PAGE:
We believe that the ultimate test is the substance of the act rather than the quantity. The criteria "cannot be simply mechanical or quantitative. . . . Whether due process is satisfied must depend rather upon the quality and nature of the activity in relation to the fair and orderly administration of the laws which it was the purpose of the due process clause to insure." International Shoe Co. v. State of Washington, 326 U.S. 310, 319.
We conclude that the "minimum contacts" with Illinois, required by due process to subject defendant to in personam jurisdiction of the courts of this state, are evidenced by this record. Either the making of the alleged contract itself, or the activity in furtherance of it, while defendant was physically present in Illinois, is the business shown to have been transacted by defendant within Illinois, and distinguish this case on the facts from those in the Grobark case. Defendant, by his acts done in Illinois, purposefully availed himself of the privilege of conducting business activities within this state, "thus invoking the benefits and protections of its laws." Hanson v. Denckla, 357 U.S. 235, 253.
The second principal contention of defendant is that the essential elements of a contract, i.e., an offer and an acceptance, are not shown by plaintiff's evidence.
Plaintiff's contractual theory is in the alternative; either the contract was made by defendant's telegram of December 22, 1957, the offer, and plaintiff's responsive letter of January 8, 1958, the acceptance, or the contract was made by plaintiff's letter of January 8, 1958, a counteroffer, and defendant's acts in plaintiff's plant in Cicero, Illinois, on January 15, 1958, the acceptance of the counteroffer. Under either theory, plaintiff argues a binding contract of sale was entered into by the parties.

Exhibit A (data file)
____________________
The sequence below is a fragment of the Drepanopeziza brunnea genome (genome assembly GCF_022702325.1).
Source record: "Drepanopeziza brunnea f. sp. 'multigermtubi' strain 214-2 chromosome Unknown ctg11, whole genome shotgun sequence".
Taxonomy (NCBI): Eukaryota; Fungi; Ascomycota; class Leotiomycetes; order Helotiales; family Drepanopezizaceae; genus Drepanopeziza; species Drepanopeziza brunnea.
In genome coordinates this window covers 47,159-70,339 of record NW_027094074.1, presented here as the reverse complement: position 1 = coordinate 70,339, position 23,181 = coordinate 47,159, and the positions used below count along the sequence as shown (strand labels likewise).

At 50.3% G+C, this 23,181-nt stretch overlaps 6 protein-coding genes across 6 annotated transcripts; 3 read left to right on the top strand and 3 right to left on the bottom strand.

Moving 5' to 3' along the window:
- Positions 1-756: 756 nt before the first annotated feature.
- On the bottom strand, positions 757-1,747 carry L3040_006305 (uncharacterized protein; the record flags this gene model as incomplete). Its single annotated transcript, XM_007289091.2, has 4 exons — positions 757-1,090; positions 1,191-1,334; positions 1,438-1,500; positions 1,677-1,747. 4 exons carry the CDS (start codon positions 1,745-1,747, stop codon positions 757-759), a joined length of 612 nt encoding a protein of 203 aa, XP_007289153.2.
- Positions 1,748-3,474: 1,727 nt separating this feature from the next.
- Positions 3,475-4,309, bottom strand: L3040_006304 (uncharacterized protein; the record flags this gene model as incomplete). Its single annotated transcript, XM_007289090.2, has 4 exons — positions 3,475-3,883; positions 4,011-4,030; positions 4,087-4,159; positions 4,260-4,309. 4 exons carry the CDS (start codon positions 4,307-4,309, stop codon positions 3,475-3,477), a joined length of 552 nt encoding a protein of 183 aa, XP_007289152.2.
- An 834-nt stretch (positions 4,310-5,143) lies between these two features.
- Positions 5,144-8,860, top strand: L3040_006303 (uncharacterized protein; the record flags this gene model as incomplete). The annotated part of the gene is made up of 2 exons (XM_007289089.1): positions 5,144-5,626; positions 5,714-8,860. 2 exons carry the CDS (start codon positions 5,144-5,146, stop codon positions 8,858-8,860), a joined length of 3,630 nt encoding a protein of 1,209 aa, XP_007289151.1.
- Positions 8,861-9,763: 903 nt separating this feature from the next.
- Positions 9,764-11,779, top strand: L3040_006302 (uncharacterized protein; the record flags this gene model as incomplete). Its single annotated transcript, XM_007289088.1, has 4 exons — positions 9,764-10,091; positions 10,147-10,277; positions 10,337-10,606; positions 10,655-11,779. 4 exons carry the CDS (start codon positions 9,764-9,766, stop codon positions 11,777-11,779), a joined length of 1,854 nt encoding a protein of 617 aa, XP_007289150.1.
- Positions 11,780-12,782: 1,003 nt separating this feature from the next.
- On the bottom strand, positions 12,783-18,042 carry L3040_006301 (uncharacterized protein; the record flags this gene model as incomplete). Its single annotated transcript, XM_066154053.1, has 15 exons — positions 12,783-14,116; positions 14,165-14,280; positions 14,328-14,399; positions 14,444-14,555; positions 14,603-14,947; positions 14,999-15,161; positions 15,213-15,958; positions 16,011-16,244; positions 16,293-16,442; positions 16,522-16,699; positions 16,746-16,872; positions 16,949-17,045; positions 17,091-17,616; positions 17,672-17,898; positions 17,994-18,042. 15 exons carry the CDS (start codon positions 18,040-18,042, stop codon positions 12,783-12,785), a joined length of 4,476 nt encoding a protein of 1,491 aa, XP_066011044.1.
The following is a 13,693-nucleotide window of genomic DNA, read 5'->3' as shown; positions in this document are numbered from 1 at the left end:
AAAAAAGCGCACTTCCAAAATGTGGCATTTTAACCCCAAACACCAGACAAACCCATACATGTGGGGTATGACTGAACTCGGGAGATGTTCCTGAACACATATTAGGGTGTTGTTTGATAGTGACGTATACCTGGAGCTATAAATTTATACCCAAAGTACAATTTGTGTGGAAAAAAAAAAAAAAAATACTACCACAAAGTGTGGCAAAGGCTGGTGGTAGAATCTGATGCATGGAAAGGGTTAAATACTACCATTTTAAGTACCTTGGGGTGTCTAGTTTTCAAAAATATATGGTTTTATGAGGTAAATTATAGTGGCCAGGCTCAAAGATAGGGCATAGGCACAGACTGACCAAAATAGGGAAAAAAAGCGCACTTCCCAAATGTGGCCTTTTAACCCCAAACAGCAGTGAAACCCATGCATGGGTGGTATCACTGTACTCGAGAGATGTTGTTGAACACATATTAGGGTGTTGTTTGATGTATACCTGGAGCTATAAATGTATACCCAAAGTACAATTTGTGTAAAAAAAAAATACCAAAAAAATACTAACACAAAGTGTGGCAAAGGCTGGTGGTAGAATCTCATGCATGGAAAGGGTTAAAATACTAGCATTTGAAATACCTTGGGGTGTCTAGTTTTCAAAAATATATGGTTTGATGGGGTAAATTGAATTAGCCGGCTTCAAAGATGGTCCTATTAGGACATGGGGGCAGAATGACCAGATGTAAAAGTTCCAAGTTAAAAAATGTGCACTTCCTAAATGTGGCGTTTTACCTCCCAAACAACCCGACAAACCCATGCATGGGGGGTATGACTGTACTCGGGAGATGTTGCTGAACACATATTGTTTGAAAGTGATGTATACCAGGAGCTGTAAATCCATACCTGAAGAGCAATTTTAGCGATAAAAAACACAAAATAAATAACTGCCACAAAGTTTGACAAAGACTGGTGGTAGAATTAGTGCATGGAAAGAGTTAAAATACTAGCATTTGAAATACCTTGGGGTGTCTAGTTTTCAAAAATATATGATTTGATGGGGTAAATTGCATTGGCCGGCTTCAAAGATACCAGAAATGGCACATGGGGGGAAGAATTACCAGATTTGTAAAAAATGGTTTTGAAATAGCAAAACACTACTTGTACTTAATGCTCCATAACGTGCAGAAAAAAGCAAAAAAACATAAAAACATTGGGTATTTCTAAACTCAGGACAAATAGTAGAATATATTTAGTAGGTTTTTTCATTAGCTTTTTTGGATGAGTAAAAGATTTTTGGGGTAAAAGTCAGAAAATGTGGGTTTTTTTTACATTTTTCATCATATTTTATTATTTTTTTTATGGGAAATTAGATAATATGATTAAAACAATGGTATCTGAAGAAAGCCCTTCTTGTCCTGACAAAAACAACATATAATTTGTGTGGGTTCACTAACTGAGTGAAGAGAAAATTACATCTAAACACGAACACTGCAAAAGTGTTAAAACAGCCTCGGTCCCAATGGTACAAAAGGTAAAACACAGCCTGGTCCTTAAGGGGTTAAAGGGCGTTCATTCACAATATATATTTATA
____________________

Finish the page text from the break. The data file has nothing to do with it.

Defendant's telegram of December 22, 1957, sent to plaintiff at Chicago, said:
"Both turbines with generators worth $2600 as is where is, or $3600 loaded on cars. Please wire whether they are condensing or non condensing. Our man can arrive January fourth with payment and take care of shipping."
Plaintiff's letter of January 8, 1958, to defendant in New York, stated:
". . . we hereby accept your offer of $2,600.00 for both turbines and generators, as-is, where-is to be removed by your agent without damage or dislocation of our premises and you to furnish certificates of insurance.
"Please advise when your representative will arrive with payment to make shipping arrangements."
Plaintiff contends this letter was an "acceptance" of defendant's telegraphed "offer" of December 22, 1957. Defendant contends that plaintiff's letter of January 8 cannot be considered an acceptance, because the Illinois courts have uniformly held that the acceptance must conform exactly to the offer (Whitelaw v. Brady, 3 Ill.2d 583, 589 (1954)) and must be unconditional, unequivocal, and unqualified. Worley v. Holding Corp., 348 Ill. 420, 181 N.E. 307 (1932).
Plaintiff argues its letter was not a counteroffer, and that the expression, "to be removed by your agent without damage or dislocation of our premises and you to furnish certificates of insurance," was a "custom and usage" trade expression. This is denied by defendant. We make no determination of this contention because we have concluded that defendant's acts at plaintiff's plant in Illinois, on January 15, 1958, which climaxed the previous negotiations, constituted an acceptance of the alleged counteroffer, and made a binding contract of sale between the parties.
Two witnesses testified for plaintiff as to the transaction at the Kropp plant. Defendant did not directly contradict their testimony, and he was silent as to the taking of measurements. Generally, he disclaimed any agreement to purchase the equipment at any time.
Where the trial court has seen and heard the witnesses and the testimony is contradictory, this court will not substitute its judgment as to the credibility of witnesses for that of the trial court unless we can say that the judgment is against the manifest weight of the evidence. (Ezydorski v. Krozka, 31 Ill. App.2d 79, 175 N.E.2d 668 (1961).) We cannot say, as we must in order to reverse, that on the record before us an opposite conclusion is clearly apparent. Olin Industries, Inc. v. Wuellner, 1 Ill. App.2d 267, 117 N.E.2d 565 (1954).
For the reasons stated, the order and judgment appealed from are affirmed.
BURMAN, P.J. and ENGLISH, J., concur.